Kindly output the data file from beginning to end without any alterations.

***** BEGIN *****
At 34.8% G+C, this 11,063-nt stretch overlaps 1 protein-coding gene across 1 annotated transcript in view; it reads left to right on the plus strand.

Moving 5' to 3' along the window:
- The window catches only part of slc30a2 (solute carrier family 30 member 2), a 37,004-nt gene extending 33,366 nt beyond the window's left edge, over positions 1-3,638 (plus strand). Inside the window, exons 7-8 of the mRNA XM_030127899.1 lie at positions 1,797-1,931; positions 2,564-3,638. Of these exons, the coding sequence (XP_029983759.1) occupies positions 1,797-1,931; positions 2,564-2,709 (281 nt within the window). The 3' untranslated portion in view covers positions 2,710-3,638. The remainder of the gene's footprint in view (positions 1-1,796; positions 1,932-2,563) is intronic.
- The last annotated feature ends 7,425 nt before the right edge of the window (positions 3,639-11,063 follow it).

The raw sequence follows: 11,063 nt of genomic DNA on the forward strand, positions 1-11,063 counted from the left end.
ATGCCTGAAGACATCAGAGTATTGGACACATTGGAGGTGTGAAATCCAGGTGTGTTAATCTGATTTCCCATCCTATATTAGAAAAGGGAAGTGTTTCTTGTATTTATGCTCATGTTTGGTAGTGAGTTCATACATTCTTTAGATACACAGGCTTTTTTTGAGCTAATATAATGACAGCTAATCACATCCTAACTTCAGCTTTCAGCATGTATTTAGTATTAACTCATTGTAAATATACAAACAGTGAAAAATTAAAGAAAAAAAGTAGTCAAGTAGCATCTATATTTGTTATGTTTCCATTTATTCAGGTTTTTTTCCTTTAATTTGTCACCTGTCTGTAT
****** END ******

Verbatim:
At 34.8% G+C, this 11,063-nt stretch overlaps 1 protein-coding gene across 1 annotated transcript in view; it reads left to right on the plus strand.

Moving 5' to 3' along the window:
- The window catches only part of slc30a2 (solute carrier family 30 member 2), a 37,004-nt gene extending 33,366 nt beyond the window's left edge, over positions 1-3,638 (plus strand). Inside the window, exons 7-8 of the mRNA XM_030127899.1 lie at positions 1,797-1,931; positions 2,564-3,638. Of these exons, the coding sequence (XP_029983759.1) occupies positions 1,797-1,931; positions 2,564-2,709 (281 nt within the window). The 3' untranslated portion in view covers positions 2,710-3,638. The remainder of the gene's footprint in view (positions 1-1,796; positions 1,932-2,563) is intronic.
- The last annotated feature ends 7,425 nt before the right edge of the window (positions 3,639-11,063 follow it).

The raw sequence follows: 11,063 nt of genomic DNA on the forward strand, positions 1-11,063 counted from the left end.
ATGCCTGAAGACATCAGAGTATTGGACACATTGGAGGTGTGAAATCCAGGTGTGTTAATCTGATTTCCCATCCTATATTAGAAAAGGGAAGTGTTTCTTGTATTTATGCTCATGTTTGGTAGTGAGTTCATACATTCTTTAGATACACAGGCTTTTTTTGAGCTAATATAATGACAGCTAATCACATCCTAACTTCAGCTTTCAGCATGTATTTAGTATTAACTCATTGTAAATATACAAACAGTGAAAAATTAAAGAAAAAAAGTAGTCAAGTAGCATCTATATTTGTTATGTTTCCATTTATTCAGGTTTTTTTCCTTTAATTTGTCACCTGTCTGTAT